4. Improved Virtual DOM: Just like React, Vue uses a virtual DOM. But unlike React, the virtual DOM tracks which components are affected by changes. React has this capability as well, but it requires additional development time as it isn’t a default feature.


  1. Less of a Job Market: Angular and React are very marketable skills to have for employment. Vue is still growing and will likely be more attractive to employers in the coming years, but it isn’t there yet.
  2. Maintained by a Small Team: Vue is owned by an individual, and maintained by a small team, while other frameworks (like React and Angular) are owned by large companies and are able to provide more support.


Angular was one of the first JavaScript frameworks and continues to go strong to this day. It was released as AngularJS in 2010 by Google as a way to build dynamic, single-page applications. In 2016 Google released Angular 2 which was so different from its predecessor that applications had to be completely rewritten. Google continues to release regular updates.


  1. Large Community: Because of its age and status, Angular has a huge amount of support both by Google and the community.
  2. MVC framework: Angular is a Model-View-Controller framework, which means that as data in the model changes, so does the view. This reduces development time.
  3. Dependency injection: Dependencies define how different pieces of code interact. In many frameworks, dependencies are defined in the components themselves. Angular allows you to define dependencies separately, which makes components more flexible and easier to manage.
  4. Typescript: Angular uses typescript, which is a superset for JavaScript. It makes coding cleaner and (once learned) faster. The adoption of typescript is ideal for the complex applications that justify using a framework.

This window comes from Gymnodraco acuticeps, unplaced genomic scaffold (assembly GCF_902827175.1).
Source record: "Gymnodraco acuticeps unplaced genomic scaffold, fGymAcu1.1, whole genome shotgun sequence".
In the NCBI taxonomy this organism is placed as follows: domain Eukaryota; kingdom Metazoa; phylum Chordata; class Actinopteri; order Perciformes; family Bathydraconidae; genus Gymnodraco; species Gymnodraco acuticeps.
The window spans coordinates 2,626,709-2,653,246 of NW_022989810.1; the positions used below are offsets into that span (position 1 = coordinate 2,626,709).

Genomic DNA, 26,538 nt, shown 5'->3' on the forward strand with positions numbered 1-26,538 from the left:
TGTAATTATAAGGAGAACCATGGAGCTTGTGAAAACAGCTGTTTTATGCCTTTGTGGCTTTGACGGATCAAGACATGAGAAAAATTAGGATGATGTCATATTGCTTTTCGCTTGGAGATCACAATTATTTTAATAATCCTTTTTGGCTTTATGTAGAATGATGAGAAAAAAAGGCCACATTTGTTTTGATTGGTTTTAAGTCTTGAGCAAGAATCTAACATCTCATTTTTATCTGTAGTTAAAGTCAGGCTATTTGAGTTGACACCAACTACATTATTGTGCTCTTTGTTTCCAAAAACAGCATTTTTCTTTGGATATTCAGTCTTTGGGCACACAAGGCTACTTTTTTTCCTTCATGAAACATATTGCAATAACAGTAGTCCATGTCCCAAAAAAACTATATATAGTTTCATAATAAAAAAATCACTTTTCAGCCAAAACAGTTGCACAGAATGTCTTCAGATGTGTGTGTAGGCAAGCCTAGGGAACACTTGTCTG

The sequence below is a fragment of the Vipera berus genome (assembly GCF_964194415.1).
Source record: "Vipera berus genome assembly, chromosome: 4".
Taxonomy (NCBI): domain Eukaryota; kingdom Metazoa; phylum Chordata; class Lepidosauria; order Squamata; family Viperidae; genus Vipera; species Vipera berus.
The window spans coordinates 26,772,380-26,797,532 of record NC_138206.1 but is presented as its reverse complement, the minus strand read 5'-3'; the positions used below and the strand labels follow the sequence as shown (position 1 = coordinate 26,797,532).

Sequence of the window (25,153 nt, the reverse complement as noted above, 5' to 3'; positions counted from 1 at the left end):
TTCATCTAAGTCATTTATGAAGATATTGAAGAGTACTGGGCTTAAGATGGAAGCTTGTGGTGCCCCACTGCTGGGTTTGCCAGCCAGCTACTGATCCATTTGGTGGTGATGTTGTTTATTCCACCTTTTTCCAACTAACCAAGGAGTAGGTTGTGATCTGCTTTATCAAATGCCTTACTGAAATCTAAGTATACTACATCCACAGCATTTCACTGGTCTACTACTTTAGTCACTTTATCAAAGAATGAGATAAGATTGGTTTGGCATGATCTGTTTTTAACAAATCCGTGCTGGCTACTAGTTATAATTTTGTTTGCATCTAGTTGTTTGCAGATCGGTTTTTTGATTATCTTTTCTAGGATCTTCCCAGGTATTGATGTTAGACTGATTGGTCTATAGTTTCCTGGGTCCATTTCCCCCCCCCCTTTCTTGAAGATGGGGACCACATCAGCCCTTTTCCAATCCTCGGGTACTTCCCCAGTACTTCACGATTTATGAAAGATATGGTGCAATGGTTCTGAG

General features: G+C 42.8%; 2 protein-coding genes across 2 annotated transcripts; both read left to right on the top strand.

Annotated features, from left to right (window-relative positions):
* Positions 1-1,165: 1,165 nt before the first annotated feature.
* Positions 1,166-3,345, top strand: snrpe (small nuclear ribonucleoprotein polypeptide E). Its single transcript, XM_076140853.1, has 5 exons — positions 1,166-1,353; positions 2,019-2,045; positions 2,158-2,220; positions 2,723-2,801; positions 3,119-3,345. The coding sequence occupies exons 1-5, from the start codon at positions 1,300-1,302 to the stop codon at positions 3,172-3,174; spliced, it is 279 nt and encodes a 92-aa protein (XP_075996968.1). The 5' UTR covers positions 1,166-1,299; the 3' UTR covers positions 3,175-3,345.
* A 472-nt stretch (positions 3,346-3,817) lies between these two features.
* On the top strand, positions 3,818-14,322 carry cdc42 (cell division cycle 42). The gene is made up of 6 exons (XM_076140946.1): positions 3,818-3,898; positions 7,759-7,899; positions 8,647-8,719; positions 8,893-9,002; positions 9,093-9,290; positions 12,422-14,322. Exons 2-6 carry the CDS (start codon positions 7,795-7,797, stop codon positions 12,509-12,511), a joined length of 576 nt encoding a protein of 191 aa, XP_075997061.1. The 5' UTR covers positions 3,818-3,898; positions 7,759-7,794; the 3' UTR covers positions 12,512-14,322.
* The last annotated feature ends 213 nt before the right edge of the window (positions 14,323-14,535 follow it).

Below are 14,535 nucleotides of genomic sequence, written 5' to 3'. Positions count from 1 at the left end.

1. Steep Learning Curve: Because Angular is so complex, it is challenging to learn. There are many ways to perform any task, which can cause confusion when learning the framework. It also has many versions which can add to the confusion.
  2. Performance: Angular is bulkier than other frameworks (although still relatively small) and isn’t quite as fast as React, Vue, and other newer frameworks.
A laptop displaying code.

Which Framework Should I Focus On?

This is a more challenging question to answer than might be expected. Each framework presents different benefits, challenges and setbacks. Angular is the oldest of these frameworks, and has good backing. The downside is that Angular can be challenging to learn. It has widespread acceptance in the industry. Learning Angular might be more challenge than it is worth. As React and Vue gain popularity, Angular is starting to be viewed as an aging framework, particularly because of performance drawbacks.

React is becoming incredibly popular, and the future of this framework looks bright. More companies are moving to React, and it has recently caught up to Angular in the job market. It is relatively easy to learn, and is excellent for new developers, startups, and larger companies. React is likely the safest framework to learn, and currently the most worthwhile.

Vue is arguably the best framework from a purely development standpoint. It is highly flexible and simple to learn. That being said, it doesn’t have the same backing or popularity as Angular or React. It is a risky choice as a framework to learn. It is very possible that in the coming years, Vue will become the most widely accepted framework, and there are a number of signs that point towards this being the case. It has recently gained support from a number of Chinese tech giants, and Vue plans on moving towards typescript. But it is also possible that Vue doesn’t break into the wider industry in the same way that React and Angular have.

All three frameworks are popular and beneficial in their own ways. Frameworks are shaping up to be the future of JavaScript for complex applications, and it is worth learning any of these. Each has some transferable skills, and in that regard, there is no wrong choice. We recommend React or Vue over Angular, but understanding any framework is better than understanding none.